There’s a 1983 Corvette in here; the Corvette “skipped” the 1983 model year, the third-generation 1982 Corvette being redesigned into the all-new 1984 model. There was planned to be a 1983 Corvette, launched in October 1982, but due to new California emissions requirements, the introduction was postponed to January 1983 to make the needed changes. There were 43 of the 1983 model Corvettes manufactured; all but one was destroyed, making this the rarest Corvette, and it gets the largest exhibition space. You’ll also find seven Corvettes, one from each generation, lined up to detail the changes from redesign to redesign. You can even find official pace cars from the Indianapolis 500 and Daytona 500 in here.

Look up and you’ll see the Hall of Fame. These panels are dedicated to people who have been significant to the Corvette. A few of these panels are dedicated each year at the museum’s anniversary event. According to museum marketing director Katie Ellison, about 600 people showed up to this year’s event.

In 2017, the inductees were Peter Brock, whose concept sketch was the origin for the legendary Corvette Sting Ray; Jim Minneker, who worked on Corvette engine design in the ‘80s and ‘90s; and Tommy Morrison, a Corvette racer.

Uh-Oh! Sinkhole!

A 2001 Corvette is nearly unrecognizable after its damage from the sinkhole.

In the Skydome, you’ll see five broken and mangled Corvettes among the intact Corvettes. To the side, there is a large sign that says “SINKHOLE CAVE-IN!”

On Feb. 12, 2014 at 5:39 am, a 25-foot deep sinkhole opened up beneath the museum’s Skydome and swallowed eight Corvettes. The museum was closed at the time, and no one was injured. The value of the Corvettes swallowed by the hole was between $1 million and $2 million; the repair bill for filling the sinkhole and repairing the damage to the museum came to $3.2 million.

Ginger Hendrix, 60, manages the photo department at the museum and worked there at the time of the sinkhole. When she saw the hole, she “couldn’t believe how deep and how big the hole was, and that it opened into a cave.” Hendrix said the museum was closed for only one day.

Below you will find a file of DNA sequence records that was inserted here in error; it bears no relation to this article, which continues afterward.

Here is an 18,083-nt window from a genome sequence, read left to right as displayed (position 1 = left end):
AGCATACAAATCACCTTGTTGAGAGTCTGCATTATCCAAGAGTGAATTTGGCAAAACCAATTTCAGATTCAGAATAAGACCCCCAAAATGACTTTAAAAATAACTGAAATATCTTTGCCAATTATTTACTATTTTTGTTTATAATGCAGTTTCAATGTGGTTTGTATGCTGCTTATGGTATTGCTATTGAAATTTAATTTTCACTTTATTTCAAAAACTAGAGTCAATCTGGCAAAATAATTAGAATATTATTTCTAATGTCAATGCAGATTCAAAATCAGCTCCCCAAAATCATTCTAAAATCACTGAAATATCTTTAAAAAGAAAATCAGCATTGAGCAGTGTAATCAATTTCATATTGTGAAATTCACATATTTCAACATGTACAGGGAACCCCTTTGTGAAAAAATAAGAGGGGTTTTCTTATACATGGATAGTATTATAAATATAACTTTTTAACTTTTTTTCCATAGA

In addition to the five mangled Corvettes, two Corvettes restored from their sinkhole damage are on display. Another Corvette, a 1962 model, is in the process of being repaired, and visitors can see it in its workshop. The outline of the sinkhole is marked in red tape on the floor of the museum; it’s easy to see how perilously close some other Corvettes came to falling in the hole as well. You can peer down a glass window just to get an idea of how deep the sinkhole was.

There is also a dedicated exhibit all about the sinkhole. In here, you can see 3-D models of the sinkhole and where the cars were, see information about all of the cars, and learn about sinkholes and their geology. News reports from the sinkhole play on the televisions.

Noel Lewis, 41, who works for GM supplier AC Delco, called the sinkhole exhibit “pretty wild” and said it was one of his favorite parts of the tour.

The sinkhole proved to be a boon for the museum in the long run: visitor numbers skyrocketed from 150,000 in 2013 to 250,000 in 2014 and have remained near this level since.

There’s more than Just the Tour

In addition to the museum tour, rides in a selection of vintage Corvettes are offered for $20; the Corvettes are driven on a 3-mile loop on roads near the museum.

For $199 you can drive a Corvette for four laps at the attached motorsports park, NCM Motorsports Park.

Other activities available at NCM include go-karts and hot laps, where a professional driver drives you around the track in a Corvette. Speeds top 100 mph.

Other events are also held on the museum grounds, such as sorority dances for WKU.

For more information, visit the Corvette Museum website.